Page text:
Lab: Genetic Algorithms & Bioinspired Computation

A Laboratory of the Research Group
"Soft Computing and Intelligent Information Systems"


Research Summary

GABIC is a laboratory focused on the study of evolutionary algorithms. Concretely, GABIC is interested in Genetic Algorithms, Memetic Algorithms and Ant Colony Optimization.

Genetic Algorithms are general purpose search algorithms that use principles inspired by natural genetic populations to evolve solutions to problems. The basic idea is to maintain a population of chromosomes that represent candidate solutions to the concrete problem.

The Genetic Algorithm evolves the population through a process of competition and controlled variation. Each chromosome in the population has an associated fitness to determine which ones are used to form new chromosomes in the competition process, which is called parent selection. The new ones are created using genetic operators such as crossover and mutation.

Genetic Algorithms have had a great measure of success in search and optimisation problems. The reason for a great part of their success is their ability to exploit the information accumulated about an initially unknown search space in order to bias subsequent searchers into useful subspaces. This is their key feature, particularly in large, complex, and poorly understood search spaces, where classical search tools (enumerative, heuristic, ...) are inappropriate, offering a valid approach to problems requiring efficient and effective search techniques.

We are mainly interested in developing Genetic Algorithms for Real-Parameter Optimisation Problems.

Memetic Algorithms are Genetic Algorithms that apply a separate local search process to refine the individuals of the population. An important aspect concerning Memetic Algorithms is the trade-off between the exploration abilities of the Genetic Algorithm, and the exploitation abilities of the local search process used.

A common way to use the local search process is to refine the solutions obtained by crossover and mutation with a low probability. Most Memetic Algorithms use efficient local search process, such as Quasi-Newton, conjugate gradient, SQP, random linkage, and Solis and Wet, to refine the solutions. However, a more recent idea is to use recombination operators as the move operator for the local search process.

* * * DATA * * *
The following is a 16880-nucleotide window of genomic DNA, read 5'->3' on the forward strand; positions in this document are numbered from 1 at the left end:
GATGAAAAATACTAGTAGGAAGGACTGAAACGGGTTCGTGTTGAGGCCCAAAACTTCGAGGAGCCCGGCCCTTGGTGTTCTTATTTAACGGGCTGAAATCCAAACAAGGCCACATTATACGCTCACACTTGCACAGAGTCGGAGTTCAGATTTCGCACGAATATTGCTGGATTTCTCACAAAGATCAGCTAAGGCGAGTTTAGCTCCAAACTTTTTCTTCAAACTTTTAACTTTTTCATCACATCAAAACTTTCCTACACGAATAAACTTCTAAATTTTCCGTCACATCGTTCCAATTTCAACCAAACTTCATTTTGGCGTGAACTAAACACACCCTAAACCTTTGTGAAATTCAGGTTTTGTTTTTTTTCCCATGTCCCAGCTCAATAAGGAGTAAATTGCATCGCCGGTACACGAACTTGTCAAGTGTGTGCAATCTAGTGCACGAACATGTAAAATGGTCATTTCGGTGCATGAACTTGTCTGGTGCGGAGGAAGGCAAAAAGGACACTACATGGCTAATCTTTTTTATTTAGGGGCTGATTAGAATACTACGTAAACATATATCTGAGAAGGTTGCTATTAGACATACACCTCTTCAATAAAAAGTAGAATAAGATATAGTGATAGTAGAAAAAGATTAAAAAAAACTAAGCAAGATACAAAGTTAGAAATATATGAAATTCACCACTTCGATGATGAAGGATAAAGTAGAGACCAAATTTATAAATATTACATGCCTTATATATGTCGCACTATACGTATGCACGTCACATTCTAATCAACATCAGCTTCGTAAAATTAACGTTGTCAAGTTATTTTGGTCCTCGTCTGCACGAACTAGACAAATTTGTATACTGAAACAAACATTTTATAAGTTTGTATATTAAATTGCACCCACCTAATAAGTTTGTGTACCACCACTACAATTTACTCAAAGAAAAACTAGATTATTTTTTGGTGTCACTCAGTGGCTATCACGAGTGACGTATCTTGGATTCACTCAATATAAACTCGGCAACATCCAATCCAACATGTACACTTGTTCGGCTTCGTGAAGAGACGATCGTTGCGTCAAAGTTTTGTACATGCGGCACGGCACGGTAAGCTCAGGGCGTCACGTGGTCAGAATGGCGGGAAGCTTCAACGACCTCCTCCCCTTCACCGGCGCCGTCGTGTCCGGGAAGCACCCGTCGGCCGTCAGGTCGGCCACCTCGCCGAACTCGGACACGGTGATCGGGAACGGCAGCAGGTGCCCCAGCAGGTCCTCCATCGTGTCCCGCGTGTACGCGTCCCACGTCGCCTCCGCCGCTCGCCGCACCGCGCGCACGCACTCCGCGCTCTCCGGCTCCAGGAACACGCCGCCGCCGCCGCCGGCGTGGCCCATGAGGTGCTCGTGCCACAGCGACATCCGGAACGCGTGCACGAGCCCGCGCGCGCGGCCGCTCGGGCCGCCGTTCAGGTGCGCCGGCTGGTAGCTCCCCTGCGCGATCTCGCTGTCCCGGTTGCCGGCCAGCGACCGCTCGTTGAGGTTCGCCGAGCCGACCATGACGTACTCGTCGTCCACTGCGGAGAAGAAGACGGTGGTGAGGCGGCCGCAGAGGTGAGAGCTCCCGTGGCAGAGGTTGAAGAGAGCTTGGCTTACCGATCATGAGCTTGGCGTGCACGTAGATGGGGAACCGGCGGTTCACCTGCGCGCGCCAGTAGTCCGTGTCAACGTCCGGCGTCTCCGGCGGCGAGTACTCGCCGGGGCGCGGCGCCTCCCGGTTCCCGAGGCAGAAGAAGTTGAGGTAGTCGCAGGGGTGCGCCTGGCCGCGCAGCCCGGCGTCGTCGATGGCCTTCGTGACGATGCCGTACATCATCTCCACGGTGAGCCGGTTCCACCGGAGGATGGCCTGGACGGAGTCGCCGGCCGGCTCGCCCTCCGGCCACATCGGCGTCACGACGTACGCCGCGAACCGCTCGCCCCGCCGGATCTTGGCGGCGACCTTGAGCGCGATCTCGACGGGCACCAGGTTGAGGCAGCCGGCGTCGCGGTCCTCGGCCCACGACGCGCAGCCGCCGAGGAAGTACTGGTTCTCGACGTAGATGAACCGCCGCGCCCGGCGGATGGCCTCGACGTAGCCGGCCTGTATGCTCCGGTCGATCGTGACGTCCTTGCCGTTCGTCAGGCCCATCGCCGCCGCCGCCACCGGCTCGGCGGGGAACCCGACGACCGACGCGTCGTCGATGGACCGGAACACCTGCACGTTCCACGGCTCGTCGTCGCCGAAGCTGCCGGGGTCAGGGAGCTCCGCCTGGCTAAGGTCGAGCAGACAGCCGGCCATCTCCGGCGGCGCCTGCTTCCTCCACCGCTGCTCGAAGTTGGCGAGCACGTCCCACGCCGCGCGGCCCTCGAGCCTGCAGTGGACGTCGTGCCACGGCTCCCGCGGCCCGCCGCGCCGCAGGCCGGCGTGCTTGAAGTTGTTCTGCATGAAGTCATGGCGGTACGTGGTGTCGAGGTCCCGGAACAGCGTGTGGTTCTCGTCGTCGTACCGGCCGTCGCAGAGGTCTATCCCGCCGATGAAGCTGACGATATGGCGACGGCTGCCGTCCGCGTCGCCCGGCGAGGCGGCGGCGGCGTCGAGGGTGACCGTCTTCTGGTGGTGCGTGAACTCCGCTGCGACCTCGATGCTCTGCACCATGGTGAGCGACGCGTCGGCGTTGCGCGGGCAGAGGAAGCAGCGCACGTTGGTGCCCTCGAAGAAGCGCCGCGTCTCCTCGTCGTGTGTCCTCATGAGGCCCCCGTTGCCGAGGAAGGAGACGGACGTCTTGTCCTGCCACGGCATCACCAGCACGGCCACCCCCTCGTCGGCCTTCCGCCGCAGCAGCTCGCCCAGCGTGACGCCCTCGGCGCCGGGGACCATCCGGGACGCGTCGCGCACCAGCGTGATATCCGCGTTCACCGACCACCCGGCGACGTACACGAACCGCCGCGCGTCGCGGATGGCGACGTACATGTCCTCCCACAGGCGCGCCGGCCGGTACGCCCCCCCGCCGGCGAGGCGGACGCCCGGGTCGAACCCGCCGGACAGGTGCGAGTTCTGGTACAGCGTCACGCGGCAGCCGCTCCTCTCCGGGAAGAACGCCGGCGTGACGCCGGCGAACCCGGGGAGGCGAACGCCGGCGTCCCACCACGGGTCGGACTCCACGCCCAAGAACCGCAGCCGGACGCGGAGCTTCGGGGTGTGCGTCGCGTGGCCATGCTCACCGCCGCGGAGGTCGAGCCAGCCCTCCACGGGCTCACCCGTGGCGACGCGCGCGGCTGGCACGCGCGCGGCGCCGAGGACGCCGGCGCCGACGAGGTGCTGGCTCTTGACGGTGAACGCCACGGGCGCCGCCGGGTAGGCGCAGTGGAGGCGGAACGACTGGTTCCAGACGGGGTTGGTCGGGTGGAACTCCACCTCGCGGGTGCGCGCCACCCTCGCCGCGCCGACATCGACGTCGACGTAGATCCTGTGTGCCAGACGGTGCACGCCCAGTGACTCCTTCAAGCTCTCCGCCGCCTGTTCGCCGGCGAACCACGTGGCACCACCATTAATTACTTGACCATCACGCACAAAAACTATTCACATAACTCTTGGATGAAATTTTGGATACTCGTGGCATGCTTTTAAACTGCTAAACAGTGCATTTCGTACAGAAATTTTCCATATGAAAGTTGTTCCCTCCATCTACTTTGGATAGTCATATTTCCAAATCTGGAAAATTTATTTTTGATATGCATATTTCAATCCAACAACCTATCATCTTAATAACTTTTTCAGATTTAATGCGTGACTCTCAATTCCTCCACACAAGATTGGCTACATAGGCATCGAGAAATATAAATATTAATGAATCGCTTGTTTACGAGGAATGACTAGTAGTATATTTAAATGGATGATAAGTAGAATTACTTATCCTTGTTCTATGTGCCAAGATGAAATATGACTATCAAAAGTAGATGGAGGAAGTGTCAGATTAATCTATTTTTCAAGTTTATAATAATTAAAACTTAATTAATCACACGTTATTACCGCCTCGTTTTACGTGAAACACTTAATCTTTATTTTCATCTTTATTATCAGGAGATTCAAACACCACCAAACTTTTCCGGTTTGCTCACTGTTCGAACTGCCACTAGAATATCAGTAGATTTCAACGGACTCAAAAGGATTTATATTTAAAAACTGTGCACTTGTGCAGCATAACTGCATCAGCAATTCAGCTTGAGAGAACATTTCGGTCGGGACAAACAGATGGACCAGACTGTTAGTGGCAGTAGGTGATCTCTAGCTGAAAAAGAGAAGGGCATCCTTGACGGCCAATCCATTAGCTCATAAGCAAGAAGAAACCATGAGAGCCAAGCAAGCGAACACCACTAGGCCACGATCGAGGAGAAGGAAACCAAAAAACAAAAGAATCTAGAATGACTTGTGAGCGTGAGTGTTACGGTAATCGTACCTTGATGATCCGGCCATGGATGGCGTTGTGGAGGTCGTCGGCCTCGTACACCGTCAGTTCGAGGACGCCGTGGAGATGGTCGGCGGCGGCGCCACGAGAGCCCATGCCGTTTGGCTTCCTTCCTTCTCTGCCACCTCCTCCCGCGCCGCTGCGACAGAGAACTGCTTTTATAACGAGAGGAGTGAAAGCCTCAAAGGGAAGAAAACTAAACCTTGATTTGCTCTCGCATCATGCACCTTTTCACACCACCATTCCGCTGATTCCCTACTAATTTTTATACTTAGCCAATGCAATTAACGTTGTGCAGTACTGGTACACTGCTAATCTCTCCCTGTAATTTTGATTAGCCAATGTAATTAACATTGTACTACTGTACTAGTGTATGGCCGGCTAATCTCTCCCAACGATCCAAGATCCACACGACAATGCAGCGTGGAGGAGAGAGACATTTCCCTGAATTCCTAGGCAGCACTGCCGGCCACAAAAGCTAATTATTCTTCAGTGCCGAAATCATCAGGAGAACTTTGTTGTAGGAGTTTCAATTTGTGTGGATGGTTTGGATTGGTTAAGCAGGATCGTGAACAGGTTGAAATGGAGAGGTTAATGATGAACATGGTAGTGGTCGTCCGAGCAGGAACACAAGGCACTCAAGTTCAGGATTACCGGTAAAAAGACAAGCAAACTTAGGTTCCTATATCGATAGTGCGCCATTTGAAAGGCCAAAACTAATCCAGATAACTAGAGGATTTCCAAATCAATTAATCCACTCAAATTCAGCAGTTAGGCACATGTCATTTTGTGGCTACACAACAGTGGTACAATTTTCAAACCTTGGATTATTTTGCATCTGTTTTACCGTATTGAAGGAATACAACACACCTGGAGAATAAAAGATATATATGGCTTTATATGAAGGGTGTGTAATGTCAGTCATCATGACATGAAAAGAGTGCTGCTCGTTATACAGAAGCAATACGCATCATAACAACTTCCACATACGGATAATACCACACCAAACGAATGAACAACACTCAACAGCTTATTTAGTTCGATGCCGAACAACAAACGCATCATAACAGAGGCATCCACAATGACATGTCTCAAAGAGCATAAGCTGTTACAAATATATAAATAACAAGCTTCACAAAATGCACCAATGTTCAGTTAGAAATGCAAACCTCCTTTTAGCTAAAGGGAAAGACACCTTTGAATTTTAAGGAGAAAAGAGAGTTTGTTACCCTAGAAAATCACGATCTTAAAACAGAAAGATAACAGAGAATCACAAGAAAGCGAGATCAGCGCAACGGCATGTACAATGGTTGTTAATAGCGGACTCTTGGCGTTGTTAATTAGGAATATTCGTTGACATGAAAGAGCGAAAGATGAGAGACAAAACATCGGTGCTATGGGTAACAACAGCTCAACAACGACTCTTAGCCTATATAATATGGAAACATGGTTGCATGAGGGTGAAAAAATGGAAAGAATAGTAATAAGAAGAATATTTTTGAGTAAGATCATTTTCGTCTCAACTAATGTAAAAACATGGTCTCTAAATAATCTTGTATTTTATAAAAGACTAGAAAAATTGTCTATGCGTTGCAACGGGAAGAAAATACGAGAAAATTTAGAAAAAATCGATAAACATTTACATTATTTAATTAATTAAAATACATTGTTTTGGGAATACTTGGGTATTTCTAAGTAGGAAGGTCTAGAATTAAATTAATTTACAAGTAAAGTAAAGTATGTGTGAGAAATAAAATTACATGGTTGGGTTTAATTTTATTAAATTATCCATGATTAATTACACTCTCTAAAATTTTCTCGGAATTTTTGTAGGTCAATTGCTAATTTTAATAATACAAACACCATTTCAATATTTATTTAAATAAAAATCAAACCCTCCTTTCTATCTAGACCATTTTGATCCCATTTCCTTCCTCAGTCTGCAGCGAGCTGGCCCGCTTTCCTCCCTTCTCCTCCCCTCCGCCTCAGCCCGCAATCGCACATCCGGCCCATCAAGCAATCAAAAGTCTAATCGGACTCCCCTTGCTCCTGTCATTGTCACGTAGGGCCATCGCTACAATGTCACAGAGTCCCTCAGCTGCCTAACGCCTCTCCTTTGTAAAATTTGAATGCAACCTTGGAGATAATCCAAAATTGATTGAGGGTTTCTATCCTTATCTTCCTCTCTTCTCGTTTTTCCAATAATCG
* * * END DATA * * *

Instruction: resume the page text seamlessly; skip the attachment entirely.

We are developing models that adapt the balance between the Genetic Search and the Local Search to the tackled problem.

Ant Colony Optimization is a metaheuristic inspired by the shortest path searching behavior of several ant species. Ants are social insects that live in colonies and that, thanks to their collaborative interaction, are capable of showing complex behaviors and to perform difficult tasks from an ant's local perspective. A very interesting aspect of the behavior of several ant species is their ability to find shortest paths between the ants' nest and the food sources. This fact is specially noticeable having in mind that, in many ant species, ants are almost blind, which avoids the exploitation of visual clues.

While walking between their nest and food sources, some ant species deposit a chemical called pheromone (an odorous substance). If no pheromone trails are available, ants move essentially at random, but in the presence of pheromone they have a tendency to follow the trail. In practice, choices between different paths occur when several paths intersect. Then, ants choose the path to follow by a probabilistic decision biased by the amount of pheromone: the stronger the pheromone trail, the higher its desirability. Because ants in turn deposit pheromone on the path they are following, this behaviour results in a self-reinforcing process leading to the formation of paths marked by high pheromone concentration. This behavior also allows ants to identify shortest paths between their nest and the food source.

We are currently interested in models for order based problems. Particularly, we study the application of Ant Colony Optimization Process to Multi-objective order based problems.

© 2007 GABIC - Genetic Algorithms & BIoinspired Computation Webmaster: Carlos García Martínez